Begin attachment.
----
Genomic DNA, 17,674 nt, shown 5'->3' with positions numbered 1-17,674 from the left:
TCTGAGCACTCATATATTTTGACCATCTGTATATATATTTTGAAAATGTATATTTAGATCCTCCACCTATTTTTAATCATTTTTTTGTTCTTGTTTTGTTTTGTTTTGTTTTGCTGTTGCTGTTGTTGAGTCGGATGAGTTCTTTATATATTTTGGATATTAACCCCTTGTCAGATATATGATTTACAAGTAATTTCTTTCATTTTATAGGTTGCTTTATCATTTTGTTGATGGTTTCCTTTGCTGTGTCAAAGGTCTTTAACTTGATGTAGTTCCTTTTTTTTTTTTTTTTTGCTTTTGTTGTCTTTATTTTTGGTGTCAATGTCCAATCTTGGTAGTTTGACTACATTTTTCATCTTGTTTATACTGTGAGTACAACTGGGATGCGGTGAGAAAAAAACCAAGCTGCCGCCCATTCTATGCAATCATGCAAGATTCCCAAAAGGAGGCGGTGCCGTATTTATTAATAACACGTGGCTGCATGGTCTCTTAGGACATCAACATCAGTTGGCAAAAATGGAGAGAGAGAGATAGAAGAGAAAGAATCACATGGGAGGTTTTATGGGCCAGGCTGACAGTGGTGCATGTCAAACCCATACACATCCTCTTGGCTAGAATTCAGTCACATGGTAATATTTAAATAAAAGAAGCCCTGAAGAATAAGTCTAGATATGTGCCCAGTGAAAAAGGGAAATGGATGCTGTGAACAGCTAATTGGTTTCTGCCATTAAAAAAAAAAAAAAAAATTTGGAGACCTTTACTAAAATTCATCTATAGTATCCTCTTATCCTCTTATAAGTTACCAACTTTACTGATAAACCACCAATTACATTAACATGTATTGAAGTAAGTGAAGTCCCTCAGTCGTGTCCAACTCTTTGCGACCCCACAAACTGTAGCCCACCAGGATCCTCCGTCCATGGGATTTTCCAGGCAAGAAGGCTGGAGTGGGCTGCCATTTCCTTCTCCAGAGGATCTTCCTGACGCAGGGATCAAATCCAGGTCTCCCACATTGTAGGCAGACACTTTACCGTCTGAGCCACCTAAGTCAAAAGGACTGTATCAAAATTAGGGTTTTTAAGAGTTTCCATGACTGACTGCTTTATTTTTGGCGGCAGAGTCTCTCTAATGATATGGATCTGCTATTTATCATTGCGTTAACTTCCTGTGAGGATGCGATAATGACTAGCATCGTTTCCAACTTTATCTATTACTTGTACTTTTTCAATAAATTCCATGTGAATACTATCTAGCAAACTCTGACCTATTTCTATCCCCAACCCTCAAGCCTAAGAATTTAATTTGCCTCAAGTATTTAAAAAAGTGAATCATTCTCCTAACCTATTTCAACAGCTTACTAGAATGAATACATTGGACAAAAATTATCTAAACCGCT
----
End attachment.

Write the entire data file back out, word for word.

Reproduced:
Genomic DNA, 17,674 nt, shown 5'->3' with positions numbered 1-17,674 from the left:
TCTGAGCACTCATATATTTTGACCATCTGTATATATATTTTGAAAATGTATATTTAGATCCTCCACCTATTTTTAATCATTTTTTTGTTCTTGTTTTGTTTTGTTTTGTTTTGCTGTTGCTGTTGTTGAGTCGGATGAGTTCTTTATATATTTTGGATATTAACCCCTTGTCAGATATATGATTTACAAGTAATTTCTTTCATTTTATAGGTTGCTTTATCATTTTGTTGATGGTTTCCTTTGCTGTGTCAAAGGTCTTTAACTTGATGTAGTTCCTTTTTTTTTTTTTTTTTGCTTTTGTTGTCTTTATTTTTGGTGTCAATGTCCAATCTTGGTAGTTTGACTACATTTTTCATCTTGTTTATACTGTGAGTACAACTGGGATGCGGTGAGAAAAAAACCAAGCTGCCGCCCATTCTATGCAATCATGCAAGATTCCCAAAAGGAGGCGGTGCCGTATTTATTAATAACACGTGGCTGCATGGTCTCTTAGGACATCAACATCAGTTGGCAAAAATGGAGAGAGAGAGATAGAAGAGAAAGAATCACATGGGAGGTTTTATGGGCCAGGCTGACAGTGGTGCATGTCAAACCCATACACATCCTCTTGGCTAGAATTCAGTCACATGGTAATATTTAAATAAAAGAAGCCCTGAAGAATAAGTCTAGATATGTGCCCAGTGAAAAAGGGAAATGGATGCTGTGAACAGCTAATTGGTTTCTGCCATTAAAAAAAAAAAAAAAAATTTGGAGACCTTTACTAAAATTCATCTATAGTATCCTCTTATCCTCTTATAAGTTACCAACTTTACTGATAAACCACCAATTACATTAACATGTATTGAAGTAAGTGAAGTCCCTCAGTCGTGTCCAACTCTTTGCGACCCCACAAACTGTAGCCCACCAGGATCCTCCGTCCATGGGATTTTCCAGGCAAGAAGGCTGGAGTGGGCTGCCATTTCCTTCTCCAGAGGATCTTCCTGACGCAGGGATCAAATCCAGGTCTCCCACATTGTAGGCAGACACTTTACCGTCTGAGCCACCTAAGTCAAAAGGACTGTATCAAAATTAGGGTTTTTAAGAGTTTCCATGACTGACTGCTTTATTTTTGGCGGCAGAGTCTCTCTAATGATATGGATCTGCTATTTATCATTGCGTTAACTTCCTGTGAGGATGCGATAATGACTAGCATCGTTTCCAACTTTATCTATTACTTGTACTTTTTCAATAAATTCCATGTGAATACTATCTAGCAAACTCTGACCTATTTCTATCCCCAACCCTCAAGCCTAAGAATTTAATTTGCCTCAAGTATTTAAAAAAGTGAATCATTCTCCTAACCTATTTCAACAGCTTACTAGAATGAATACATTGGACAAAAATTATCTAAACCGCT